Irish Songs and Places – Travel Around Ireland by Music

Can a village, town or city be defined by a song or songs? Yes. Did someone really write a song called Terrible Termonfeckin? Yes. Is it included in our non-definitive list of Irish songs and Irish placenames? Absolutely not.


The Song: The origins of this timeless Irish folk tune are unclear (the melody has been traced back to the mid-18th century, and some sources claim that it evolved from two separate songs) but contemporary sources regard it as being popularised by Dominic Behan during the 1960s. It is easily one of the best-known Irish songs, having been covered by the disparate likes of Bob Dylan, Charlotte Church, Van Morrison, Bryan Ferry, Dexys, Ronan Keating, and Katherine Jenkins.

The Place: Not only is Carrickfergus the oldest town in County Antrim, it is also one of the oldest towns in Ireland. Situated on the north shore of Belfast Lough, less than 20km from Belfast, the town takes its name from the legendary 5th-century king, Fergus the Great, whose ship was scuppered by a rock on the County Antrim shore. 


The Song: With lyrics written by Percy French and the melody (arguably) based on the traditional Irish folk tune, Carrigdonn, this standard is written from the viewpoint of an emigrant worker from the Mourne Mountains area, and how his experiences in London contrast significantly with those of his homeland. A more recent rendition of the song by US singer Don McLean has carried it well into the present.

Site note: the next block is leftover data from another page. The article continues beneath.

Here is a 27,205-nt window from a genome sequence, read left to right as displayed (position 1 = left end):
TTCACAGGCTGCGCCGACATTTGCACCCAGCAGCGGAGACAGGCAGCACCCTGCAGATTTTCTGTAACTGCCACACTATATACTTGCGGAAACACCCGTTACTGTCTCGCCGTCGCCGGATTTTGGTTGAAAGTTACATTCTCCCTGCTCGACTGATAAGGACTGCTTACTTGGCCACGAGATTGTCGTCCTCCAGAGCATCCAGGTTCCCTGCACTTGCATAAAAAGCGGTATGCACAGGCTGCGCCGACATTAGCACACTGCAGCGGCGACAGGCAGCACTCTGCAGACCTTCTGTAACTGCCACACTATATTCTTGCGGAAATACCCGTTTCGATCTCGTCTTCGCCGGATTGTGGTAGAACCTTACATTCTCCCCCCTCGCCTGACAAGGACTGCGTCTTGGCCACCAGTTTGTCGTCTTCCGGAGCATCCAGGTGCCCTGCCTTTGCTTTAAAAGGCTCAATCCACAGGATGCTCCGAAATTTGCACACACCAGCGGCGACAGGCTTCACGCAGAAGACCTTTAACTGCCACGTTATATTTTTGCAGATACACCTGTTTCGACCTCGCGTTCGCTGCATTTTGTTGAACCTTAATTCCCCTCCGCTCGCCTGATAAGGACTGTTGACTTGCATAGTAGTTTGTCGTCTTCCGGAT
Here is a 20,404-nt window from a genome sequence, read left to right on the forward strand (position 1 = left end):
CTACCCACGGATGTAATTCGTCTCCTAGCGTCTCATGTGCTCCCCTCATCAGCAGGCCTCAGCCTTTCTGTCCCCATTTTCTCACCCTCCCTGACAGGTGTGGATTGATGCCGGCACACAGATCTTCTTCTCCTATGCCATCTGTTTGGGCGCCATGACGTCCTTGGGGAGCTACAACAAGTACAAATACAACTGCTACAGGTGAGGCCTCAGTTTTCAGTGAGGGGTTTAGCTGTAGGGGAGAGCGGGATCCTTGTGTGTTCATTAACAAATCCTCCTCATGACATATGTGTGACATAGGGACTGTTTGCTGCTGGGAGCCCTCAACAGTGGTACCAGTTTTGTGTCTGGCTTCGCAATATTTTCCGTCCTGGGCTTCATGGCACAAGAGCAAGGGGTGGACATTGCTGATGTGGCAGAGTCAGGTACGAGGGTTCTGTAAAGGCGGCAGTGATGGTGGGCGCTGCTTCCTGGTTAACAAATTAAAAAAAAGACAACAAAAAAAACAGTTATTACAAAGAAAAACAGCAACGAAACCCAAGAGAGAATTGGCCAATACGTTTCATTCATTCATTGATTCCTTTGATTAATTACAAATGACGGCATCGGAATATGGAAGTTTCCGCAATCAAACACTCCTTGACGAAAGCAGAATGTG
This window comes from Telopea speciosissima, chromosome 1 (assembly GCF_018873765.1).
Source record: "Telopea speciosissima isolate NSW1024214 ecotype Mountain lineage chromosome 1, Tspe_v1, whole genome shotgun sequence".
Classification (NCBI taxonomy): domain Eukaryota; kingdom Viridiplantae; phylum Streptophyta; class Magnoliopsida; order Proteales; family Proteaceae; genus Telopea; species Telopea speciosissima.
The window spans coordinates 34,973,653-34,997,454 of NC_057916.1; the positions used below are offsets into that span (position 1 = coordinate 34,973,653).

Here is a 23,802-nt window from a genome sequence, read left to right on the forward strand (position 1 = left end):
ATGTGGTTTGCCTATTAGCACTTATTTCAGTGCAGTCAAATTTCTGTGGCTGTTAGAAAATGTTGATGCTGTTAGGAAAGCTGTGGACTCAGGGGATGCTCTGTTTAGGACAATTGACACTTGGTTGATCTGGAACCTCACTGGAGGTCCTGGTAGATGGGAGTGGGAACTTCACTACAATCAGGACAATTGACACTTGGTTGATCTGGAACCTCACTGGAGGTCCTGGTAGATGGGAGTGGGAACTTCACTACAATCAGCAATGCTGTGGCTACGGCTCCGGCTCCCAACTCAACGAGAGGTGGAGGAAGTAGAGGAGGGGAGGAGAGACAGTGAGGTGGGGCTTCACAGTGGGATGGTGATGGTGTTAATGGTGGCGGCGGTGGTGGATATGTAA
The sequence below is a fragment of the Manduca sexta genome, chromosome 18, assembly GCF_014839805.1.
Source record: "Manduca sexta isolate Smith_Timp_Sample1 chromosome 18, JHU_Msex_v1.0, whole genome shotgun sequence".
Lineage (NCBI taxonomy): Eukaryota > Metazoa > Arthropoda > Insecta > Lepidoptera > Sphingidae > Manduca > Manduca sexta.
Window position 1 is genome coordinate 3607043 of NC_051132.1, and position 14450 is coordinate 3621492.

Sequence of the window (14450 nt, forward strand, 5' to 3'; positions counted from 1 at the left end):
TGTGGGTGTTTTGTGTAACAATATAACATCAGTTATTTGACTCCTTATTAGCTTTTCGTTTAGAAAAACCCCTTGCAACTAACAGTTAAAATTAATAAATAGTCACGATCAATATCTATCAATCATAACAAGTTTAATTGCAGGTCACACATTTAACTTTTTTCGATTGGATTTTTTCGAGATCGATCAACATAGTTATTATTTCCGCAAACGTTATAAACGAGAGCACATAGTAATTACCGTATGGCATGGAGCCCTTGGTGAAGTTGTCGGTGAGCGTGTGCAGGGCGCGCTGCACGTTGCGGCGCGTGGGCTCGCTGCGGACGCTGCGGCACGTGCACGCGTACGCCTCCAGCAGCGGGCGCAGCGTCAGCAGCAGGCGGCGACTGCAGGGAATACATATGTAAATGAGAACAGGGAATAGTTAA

The Place: Designated an Area of Outstanding Natural Beauty, the Mourne Mountains range includes the highest mountains in Northern Ireland (the highest of which is Slieve Donard, 850m/2,790ft). Extremely popular for hiking, forest walks, cycling and rock climbing, the mountains also have the distinction of their stunning vistas being used as a backdrop to virtually every episode of Game of Thrones. 


The Song: It isn’t often that a world-famous (and sometimes controversial) songwriter chooses to focus a song around a relatively out-of-the-way Irish town, but that’s what Van Morrison did in the early 1970s when he wrote The Streets of Arklow. A track on his 1974 album, Veedon Fleece, it describes a perfect day (‘the colour of the day wore on, and our heads were filled with poetry’) in the small County Wicklow town that Morrison had visited in 1973 whilst on holiday.

The Place: Founded by the Vikings in the 9th century, and located at the mouth of the River Avoca, Arklow is a commuter town whose river is crossed by the Nineteen Arches Bridge, the longest handmade stone bridge in Ireland. One of its most famous and acclaimed citizens is singer and songwriter, Róisín Murphy. 


The Song: ‘How’s it goin’ there everybody, from Cork, New York, Dundalk, Gortahork and Glenamaddy. Here we are in the County Clare, it’s a long, long way from here to there…’ Perhaps Ireland’s best-known placename song, Lisdoonvarna was written by Christy Moore in the early 1980s and has subsequently been officially recognised as a work of poetry by its inclusion in the Penguin Book of Irish Verse, wherein it resides beside selections by WB Yeats, Seamus Heaney and Patrick Kavanagh. 

The Place: Situated in the Burren, between the towns of Ballyvaughan and Ennistymon, Lisdoonvarna is known for its festivals, notably its titular music festival (no longer held since 1983) and its annual matchmaking event, which is one of the largest in Europe.